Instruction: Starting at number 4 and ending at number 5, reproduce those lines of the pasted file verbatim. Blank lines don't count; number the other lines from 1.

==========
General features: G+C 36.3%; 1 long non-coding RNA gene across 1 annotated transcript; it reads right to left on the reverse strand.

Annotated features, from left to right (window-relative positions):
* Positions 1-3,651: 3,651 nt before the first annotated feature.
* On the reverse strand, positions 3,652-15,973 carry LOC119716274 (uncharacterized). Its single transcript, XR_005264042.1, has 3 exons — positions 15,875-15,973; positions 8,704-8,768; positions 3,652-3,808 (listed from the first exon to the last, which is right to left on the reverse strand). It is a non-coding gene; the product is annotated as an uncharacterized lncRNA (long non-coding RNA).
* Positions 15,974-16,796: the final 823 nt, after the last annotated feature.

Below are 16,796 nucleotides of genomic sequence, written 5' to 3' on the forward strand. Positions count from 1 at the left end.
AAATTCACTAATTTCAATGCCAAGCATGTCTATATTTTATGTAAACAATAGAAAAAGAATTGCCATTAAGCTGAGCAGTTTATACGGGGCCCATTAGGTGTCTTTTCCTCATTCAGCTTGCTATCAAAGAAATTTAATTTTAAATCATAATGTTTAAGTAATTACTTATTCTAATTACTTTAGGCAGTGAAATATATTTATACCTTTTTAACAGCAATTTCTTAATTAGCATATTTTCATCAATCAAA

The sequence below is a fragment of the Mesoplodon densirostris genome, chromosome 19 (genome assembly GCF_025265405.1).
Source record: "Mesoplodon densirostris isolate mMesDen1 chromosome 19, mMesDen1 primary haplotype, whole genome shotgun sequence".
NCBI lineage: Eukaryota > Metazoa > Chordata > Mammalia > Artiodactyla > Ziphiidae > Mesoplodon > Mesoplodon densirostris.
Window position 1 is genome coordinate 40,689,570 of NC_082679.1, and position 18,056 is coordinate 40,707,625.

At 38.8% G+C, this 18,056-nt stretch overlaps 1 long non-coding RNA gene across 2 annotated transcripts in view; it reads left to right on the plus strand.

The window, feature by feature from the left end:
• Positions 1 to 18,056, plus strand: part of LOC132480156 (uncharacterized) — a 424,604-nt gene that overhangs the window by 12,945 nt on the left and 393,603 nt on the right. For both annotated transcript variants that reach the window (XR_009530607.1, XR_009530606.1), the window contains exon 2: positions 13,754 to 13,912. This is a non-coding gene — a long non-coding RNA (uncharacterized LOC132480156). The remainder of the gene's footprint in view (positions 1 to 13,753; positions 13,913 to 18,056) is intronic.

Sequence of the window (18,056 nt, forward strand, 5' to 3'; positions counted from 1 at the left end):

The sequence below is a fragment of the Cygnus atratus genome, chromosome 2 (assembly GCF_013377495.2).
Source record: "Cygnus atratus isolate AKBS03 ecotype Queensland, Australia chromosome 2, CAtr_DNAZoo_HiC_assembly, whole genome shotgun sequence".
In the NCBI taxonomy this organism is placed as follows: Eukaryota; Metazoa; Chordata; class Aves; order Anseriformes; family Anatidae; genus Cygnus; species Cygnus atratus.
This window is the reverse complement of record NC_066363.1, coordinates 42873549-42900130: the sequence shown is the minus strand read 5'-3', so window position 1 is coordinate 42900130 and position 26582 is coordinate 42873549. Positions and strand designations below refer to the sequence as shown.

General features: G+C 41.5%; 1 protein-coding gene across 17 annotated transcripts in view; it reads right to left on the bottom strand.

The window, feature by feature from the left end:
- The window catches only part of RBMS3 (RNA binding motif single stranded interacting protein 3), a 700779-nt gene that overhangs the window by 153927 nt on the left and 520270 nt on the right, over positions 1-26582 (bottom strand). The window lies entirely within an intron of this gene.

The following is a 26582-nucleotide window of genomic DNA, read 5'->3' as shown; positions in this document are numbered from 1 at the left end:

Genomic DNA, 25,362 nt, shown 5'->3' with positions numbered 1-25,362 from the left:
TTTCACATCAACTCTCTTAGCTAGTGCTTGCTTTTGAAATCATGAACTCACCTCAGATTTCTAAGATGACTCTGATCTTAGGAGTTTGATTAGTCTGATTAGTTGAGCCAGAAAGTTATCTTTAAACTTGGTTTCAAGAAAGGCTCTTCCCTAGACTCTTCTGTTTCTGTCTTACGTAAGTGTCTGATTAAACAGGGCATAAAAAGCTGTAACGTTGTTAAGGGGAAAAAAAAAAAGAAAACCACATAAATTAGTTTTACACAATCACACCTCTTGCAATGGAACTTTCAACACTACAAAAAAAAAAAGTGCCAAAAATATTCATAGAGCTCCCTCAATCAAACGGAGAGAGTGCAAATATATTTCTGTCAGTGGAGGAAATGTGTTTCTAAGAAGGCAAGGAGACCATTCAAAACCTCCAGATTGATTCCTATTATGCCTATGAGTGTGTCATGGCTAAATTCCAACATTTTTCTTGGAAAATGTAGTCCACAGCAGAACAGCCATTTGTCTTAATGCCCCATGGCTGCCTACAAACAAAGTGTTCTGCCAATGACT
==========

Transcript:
* On the reverse strand, positions 3,652-15,973 carry LOC119716274 (uncharacterized). Its single transcript, XR_005264042.1, has 3 exons — positions 15,875-15,973; positions 8,704-8,768; positions 3,652-3,808 (listed from the first exon to the last, which is right to left on the reverse strand). It is a non-coding gene; the product is annotated as an uncharacterized lncRNA (long non-coding RNA).
* Positions 15,974-16,796: the final 823 nt, after the last annotated feature.